• 2,99 €

Description de l’éditeur

As the 2012 presidential campaign gets under way, there will be intense public debate about the direction of economic policy. The continuing torpor of the U.S. economy and mounting government debt oblige candidates to detail how they would improve prospects for economic growth and reduce the federal budget deficit. We are sure to hear a great deal about plans to lower taxes, reduce government regulation, improve U.S. education, and rebuild infrastructure. But it is a near certainty that no candidate will make immigration part of his or her vision for achieving higher rates of long-run economic growth. To be sure, stump speeches will contain pat pronouncements about securing American borders, restoring the rule of law, or bringing undocumented immigrants out of the shadows, depending on the candidate's political orientation. Yet, it is a safe bet that after getting through these bullet points candidates will seek to change the subject. Immigration is a divisive issue that most national politicians prefer to avoid. President Obama checked his immigration box by making a halfhearted call for immigration reform in May 2011. That proposal was quickly buried under many more pressing items in his legislative outbox. Ignoring immigration may make short-run political sense but it is a mistake if the goal is to build a coherent economic strategy. Immigration policy affects the pace of innovation in the U.S. economy, the supply of labor by high-skilled workers, the ability of regional economies to adjust to business cycle fluctuations, and the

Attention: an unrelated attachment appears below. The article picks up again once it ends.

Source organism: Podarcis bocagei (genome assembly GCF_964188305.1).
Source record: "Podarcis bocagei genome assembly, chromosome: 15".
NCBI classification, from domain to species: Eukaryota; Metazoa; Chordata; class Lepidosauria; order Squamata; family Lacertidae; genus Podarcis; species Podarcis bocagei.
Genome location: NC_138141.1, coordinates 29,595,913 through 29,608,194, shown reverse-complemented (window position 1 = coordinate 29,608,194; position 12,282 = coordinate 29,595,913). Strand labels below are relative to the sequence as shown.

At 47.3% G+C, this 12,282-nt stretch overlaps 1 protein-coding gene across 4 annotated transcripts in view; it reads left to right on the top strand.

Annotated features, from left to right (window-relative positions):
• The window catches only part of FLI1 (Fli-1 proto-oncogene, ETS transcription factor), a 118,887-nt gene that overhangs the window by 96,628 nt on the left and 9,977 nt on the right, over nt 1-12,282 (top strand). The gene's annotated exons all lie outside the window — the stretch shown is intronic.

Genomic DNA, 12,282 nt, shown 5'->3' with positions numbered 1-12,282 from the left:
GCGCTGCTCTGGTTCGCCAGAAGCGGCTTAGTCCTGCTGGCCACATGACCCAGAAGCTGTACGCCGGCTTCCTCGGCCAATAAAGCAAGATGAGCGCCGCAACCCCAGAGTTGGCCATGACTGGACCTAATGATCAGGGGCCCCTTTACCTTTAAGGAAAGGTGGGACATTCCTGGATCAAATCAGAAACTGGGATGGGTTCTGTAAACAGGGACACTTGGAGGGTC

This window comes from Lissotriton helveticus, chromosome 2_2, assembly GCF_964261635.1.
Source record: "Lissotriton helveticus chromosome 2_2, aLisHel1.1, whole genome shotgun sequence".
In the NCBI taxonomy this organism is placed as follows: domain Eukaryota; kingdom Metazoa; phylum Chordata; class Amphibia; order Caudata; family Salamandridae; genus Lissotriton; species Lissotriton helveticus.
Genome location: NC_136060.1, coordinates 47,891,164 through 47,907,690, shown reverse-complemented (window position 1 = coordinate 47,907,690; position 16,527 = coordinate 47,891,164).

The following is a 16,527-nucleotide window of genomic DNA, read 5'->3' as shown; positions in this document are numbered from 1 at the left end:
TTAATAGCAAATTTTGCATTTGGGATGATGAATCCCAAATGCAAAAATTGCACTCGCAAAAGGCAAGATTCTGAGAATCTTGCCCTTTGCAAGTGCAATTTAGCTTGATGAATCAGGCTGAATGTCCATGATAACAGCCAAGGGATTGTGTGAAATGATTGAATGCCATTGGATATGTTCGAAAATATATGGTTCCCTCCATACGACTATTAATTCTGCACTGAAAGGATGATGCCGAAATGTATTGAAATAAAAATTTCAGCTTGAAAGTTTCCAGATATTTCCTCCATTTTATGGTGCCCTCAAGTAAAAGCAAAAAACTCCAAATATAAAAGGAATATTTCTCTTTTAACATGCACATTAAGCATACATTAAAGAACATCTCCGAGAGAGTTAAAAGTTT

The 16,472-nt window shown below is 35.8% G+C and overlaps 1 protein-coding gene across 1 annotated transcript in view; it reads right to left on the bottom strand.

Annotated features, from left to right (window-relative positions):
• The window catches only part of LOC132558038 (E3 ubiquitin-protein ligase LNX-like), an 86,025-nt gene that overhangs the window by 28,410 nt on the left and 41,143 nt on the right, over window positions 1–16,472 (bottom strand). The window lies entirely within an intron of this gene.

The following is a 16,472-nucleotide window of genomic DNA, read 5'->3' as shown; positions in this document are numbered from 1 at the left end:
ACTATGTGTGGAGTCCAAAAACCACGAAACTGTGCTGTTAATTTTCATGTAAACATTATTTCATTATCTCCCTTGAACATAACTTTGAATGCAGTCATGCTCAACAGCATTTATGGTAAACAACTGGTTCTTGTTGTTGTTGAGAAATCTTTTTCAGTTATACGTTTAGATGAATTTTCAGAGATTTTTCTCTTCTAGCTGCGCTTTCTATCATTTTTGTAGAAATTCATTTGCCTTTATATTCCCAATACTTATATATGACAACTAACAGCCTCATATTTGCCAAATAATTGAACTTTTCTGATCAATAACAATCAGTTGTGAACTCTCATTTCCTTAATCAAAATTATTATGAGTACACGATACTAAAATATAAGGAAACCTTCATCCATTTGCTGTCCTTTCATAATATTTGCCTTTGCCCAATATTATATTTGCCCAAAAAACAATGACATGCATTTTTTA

Politique et actualité
1 janvier
Cato Institute

Plus de livres par The Cato Journal